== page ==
The work of Delhi born painter Swagata Bose, embodies the artist’s strong connection to the world around her. Her mission is not just to capture the image of what she sees, but to transcend the seen, and imbue her works with qualities that describe more than merely physical form. She seeks to express the unseen spirit that brings form to life. The artist specifically chooses subjects with which she feels a profound connection, and it is this heart-felt empathy that allows her to uncover the hidden dimensions in her representation.
Bose comes from a family of intellectuals, and her interests are widespread. Her main focus is the human condition, as a general subject for discussion and debate. However, at the same time, she is relentlessly interested in the history, culture, and religions of the Indian sub-continent, and relates these to the diversity of contemporary life that they underpin.
The main body of work of Swagata Bose is concentrated on the figurative, for which she holds a passion and fascination. For Bose, the nude is the most sincere, and vulnerable, portrayal of the human soul. When people are stripped of all the signifiers that tell us who they are, and lead us to pass judgement, we are left with the purity of the person. Finding new ways of expressing this quality has been a lifelong pursuit for Bose, which she explored in her acrylic painting series LA Venus, The Being and The Body. This consists of 28 large, 5-6ft, canvases of textural female nudes. The figures, set on dense, dark backgrounds, are painted as if bathed in light, and appear to project beyond the surface of the canvas.
State of mind during the act of creation is another vital aspect of her production. There are two sides to this. Firstly, she allows herself to open up to self-criticism, as she seeks to challenge her preconceptions, and move beyond her artistic comfort zone. The second aspect is contemplation of the subject itself. She takes her role as translator of Life into Art very seriously. She is the guardian and protector of how her subjects are portrayed, and contemplates this position with great intensity while she works, as it is a responsibility not to be taken lightly. As a result, an affirmative connection between the paint medium, the tools used to apply it, and the hand, and philosophical gaze of the artist towards the subject matter, can be witnessed as the work progresses.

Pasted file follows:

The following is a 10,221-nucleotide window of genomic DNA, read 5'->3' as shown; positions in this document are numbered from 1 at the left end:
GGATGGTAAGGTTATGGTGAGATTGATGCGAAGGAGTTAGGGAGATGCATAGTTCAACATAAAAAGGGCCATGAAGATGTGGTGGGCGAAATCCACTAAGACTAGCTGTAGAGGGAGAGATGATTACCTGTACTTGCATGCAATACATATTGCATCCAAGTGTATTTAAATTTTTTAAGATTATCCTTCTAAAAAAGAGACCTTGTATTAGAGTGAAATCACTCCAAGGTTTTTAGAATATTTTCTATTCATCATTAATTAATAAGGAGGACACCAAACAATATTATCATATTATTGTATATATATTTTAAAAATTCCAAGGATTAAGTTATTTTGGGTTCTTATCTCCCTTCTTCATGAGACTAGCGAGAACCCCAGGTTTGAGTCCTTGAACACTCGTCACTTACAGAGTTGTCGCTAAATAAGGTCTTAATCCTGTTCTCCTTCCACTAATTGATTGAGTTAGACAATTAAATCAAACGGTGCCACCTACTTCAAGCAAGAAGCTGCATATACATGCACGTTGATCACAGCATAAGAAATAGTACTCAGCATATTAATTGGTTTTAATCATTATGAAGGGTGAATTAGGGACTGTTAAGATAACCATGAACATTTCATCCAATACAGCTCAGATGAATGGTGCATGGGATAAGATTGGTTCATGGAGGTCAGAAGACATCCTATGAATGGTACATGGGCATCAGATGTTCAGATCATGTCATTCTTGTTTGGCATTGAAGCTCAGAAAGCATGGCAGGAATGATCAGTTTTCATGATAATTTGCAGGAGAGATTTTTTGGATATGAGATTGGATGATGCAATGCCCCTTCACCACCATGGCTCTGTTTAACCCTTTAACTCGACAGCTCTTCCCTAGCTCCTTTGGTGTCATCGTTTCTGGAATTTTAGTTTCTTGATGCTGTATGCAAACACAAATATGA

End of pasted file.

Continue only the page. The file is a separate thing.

The starting point is often a fluid gesture of form on the canvas, in monochromatic tones. Drips of paint, and roughness of line are allowed and embraced. The process then becomes reactive as she responds to the elements of light and dark, positive and negative space, surface, line and colour, etc, that emerge as she continues to work. The initial phase of mark making creates the energy and essence of the piece, which is then examined and refined. The aim is to work on the formal aspects, while at the same time retaining the energy of the original mark making, and also overlay something new that represents the extra dimension of the unseen of the subject.
When Bose took part in the residency at ArtFunkl in 2012, it was her first time in Europe. Inspired by finding herself in surroundings with which she was so unfamiliar, she took the opportunity to break away from traditional styles of painting. Instead she created an installation work, Silence Finds An Expression, that combined sculpture, collage, drawing, painting, and writing. This was a reversal of her usual approach in that the starting point was philosophical thinking, via the writings, and the work evolved as an intuitive response to these.
The freedom that derived from upending her process allowed her licence to be creative outside the boundaries of a canvas, a safety zone that she was accustomed to. This in turn generated renewed ideas, and energy which fed back into her on-going art practice. Since her time at ArtFunkl Bose has continued exploring her figurative work. She has developed and refined her method to evolve her distinctive, and personal artistic language. Her recent painting of a chestnut mare “Tara” illustrates her constantly growing confidence, particularly in the boldness of her line and use of colour. The horse is in a static pose, yet full of life and energy. It’s hard to believe that she was not painting a real horse, but in fact the painting is purely from the imagination, and from Bose’s long time love and study of horses, how they are, and how they move.
Over the past few years Swagata Bose has had many shows in Kolkata, West Bengal, where she lives. Her most recently exhibited works, at Gallery Gold, Kolkata, are from her series “Censoring Nudes”. These consist of five canvases (24” x 18”) of expressive nudes, with transparent strips of paint over the areas that would normally be subject to censorship in India. The artist wished to express concern over the limitations placed on the freedom of artistic expression, when such restrictions are implemented.
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